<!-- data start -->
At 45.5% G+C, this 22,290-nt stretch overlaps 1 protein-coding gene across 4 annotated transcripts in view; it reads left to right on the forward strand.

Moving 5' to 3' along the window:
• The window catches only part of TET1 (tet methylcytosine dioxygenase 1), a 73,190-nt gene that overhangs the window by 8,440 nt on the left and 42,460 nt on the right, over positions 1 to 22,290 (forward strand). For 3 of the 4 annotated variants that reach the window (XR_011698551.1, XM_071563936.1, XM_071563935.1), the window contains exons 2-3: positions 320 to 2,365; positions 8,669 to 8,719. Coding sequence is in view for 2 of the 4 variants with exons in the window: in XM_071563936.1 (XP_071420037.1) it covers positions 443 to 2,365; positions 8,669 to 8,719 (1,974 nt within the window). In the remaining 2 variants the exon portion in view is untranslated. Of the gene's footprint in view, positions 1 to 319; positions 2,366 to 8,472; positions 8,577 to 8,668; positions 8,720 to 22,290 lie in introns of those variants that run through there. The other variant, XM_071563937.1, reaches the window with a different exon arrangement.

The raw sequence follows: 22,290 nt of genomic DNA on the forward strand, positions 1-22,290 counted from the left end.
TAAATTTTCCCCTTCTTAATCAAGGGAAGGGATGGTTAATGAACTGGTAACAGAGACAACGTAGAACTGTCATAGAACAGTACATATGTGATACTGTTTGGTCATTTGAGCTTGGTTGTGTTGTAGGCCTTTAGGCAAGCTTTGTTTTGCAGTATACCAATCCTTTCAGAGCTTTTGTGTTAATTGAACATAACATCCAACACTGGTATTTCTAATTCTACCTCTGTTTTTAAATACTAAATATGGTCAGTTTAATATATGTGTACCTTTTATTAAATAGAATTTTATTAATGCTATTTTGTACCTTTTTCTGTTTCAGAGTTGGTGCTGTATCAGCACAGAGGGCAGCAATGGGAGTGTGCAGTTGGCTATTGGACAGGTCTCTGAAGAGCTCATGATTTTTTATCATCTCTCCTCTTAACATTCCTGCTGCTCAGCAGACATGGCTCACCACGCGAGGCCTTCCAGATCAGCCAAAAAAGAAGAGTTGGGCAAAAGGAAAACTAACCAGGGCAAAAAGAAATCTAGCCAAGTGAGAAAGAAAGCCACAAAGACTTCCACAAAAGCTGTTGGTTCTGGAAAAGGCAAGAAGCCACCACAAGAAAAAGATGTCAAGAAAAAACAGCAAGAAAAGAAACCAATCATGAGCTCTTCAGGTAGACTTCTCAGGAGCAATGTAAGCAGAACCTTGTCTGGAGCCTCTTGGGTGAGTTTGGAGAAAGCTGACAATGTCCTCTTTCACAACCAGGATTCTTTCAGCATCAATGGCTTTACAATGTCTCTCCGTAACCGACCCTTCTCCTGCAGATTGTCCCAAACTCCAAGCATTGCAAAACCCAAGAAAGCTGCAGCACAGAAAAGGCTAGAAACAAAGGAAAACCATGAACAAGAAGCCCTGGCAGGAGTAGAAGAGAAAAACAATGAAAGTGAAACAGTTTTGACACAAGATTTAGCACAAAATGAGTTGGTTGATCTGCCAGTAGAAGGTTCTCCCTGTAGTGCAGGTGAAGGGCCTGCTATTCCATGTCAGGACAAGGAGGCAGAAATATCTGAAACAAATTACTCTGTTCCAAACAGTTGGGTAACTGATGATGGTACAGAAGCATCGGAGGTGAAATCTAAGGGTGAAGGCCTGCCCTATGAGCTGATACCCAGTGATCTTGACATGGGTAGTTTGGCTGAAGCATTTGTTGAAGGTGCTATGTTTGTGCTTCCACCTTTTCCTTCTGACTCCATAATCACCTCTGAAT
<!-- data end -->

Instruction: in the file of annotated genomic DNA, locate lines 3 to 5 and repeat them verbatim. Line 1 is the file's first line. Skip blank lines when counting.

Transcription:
• The window catches only part of TET1 (tet methylcytosine dioxygenase 1), a 73,190-nt gene that overhangs the window by 8,440 nt on the left and 42,460 nt on the right, over positions 1 to 22,290 (forward strand). For 3 of the 4 annotated variants that reach the window (XR_011698551.1, XM_071563936.1, XM_071563935.1), the window contains exons 2-3: positions 320 to 2,365; positions 8,669 to 8,719. Coding sequence is in view for 2 of the 4 variants with exons in the window: in XM_071563936.1 (XP_071420037.1) it covers positions 443 to 2,365; positions 8,669 to 8,719 (1,974 nt within the window). In the remaining 2 variants the exon portion in view is untranslated. Of the gene's footprint in view, positions 1 to 319; positions 2,366 to 8,472; positions 8,577 to 8,668; positions 8,720 to 22,290 lie in introns of those variants that run through there. The other variant, XM_071563937.1, reaches the window with a different exon arrangement.

The raw sequence follows: 22,290 nt of genomic DNA on the forward strand, positions 1-22,290 counted from the left end.
TAAATTTTCCCCTTCTTAATCAAGGGAAGGGATGGTTAATGAACTGGTAACAGAGACAACGTAGAACTGTCATAGAACAGTACATATGTGATACTGTTTGGTCATTTGAGCTTGGTTGTGTTGTAGGCCTTTAGGCAAGCTTTGTTTTGCAGTATACCAATCCTTTCAGAGCTTTTGTGTTAATTGAACATAACATCCAACACTGGTATTTCTAATTCTACCTCTGTTTTTAAATACTAAATATGGTCAGTTTAATATATGTGTACCTTTTATTAAATAGAATTTTATTAATGCTATTTTGTACCTTTTTCTGTTTCAGAGTTGGTGCTGTATCAGCACAGAGGGCAGCAATGGGAGTGTGCAGTTGGCTATTGGACAGGTCTCTGAAGAGCTCATGATTTTTTATCATCTCTCCTCTTAACATTCCTGCTGCTCAGCAGACATGGCTCACCACGCGAGGCCTTCCAGATCAGCCAAAAAAGAAGAGTTGGGCAAAAGGAAAACTAACCAGGGCAAAAAGAAATCTAGCCAAGTGAGAAAGAAAGCCACAAAGACTTCCACAAAAGCTGTTGGTTCTGGAAAAGGCAAGAAGCCACCACAAGAAAAAGATGTCAAGAAAAAACAGCAAGAAAAGAAACCAATCATGAGCTCTTCAGGTAGACTTCTCAGGAGCAATGTAAGCAGAACCTTGTCTGGAGCCTCTTGGGTGAGTTTGGAGAAAGCTGACAATGTCCTCTTTCACAACCAGGATTCTTTCAGCATCAATGGCTTTACAATGTCTCTCCGTAACCGACCCTTCTCCTGCAGATTGTCCCAAACTCCAAGCATTGCAAAACCCAAGAAAGCTGCAGCACAGAAAAGGCTAGAAACAAAGGAAAACCATGAACAAGAAGCCCTGGCAGGAGTAGAAGAGAAAAACAATGAAAGTGAAACAGTTTTGACACAAGATTTAGCACAAAATGAGTTGGTTGATCTGCCAGTAGAAGGTTCTCCCTGTAGTGCAGGTGAAGGGCCTGCTATTCCATGTCAGGACAAGGAGGCAGAAATATCTGAAACAAATTACTCTGTTCCAAACAGTTGGGTAACTGATGATGGTACAGAAGCATCGGAGGTGAAATCTAAGGGTGAAGGCCTGCCCTATGAGCTGATACCCAGTGATCTTGACATGGGTAGTTTGGCTGAAGCATTTGTTGAAGGTGCTATGTTTGTGCTTCCACCTTTTCCTTCTGACTCCATAATCACCTCTGAAT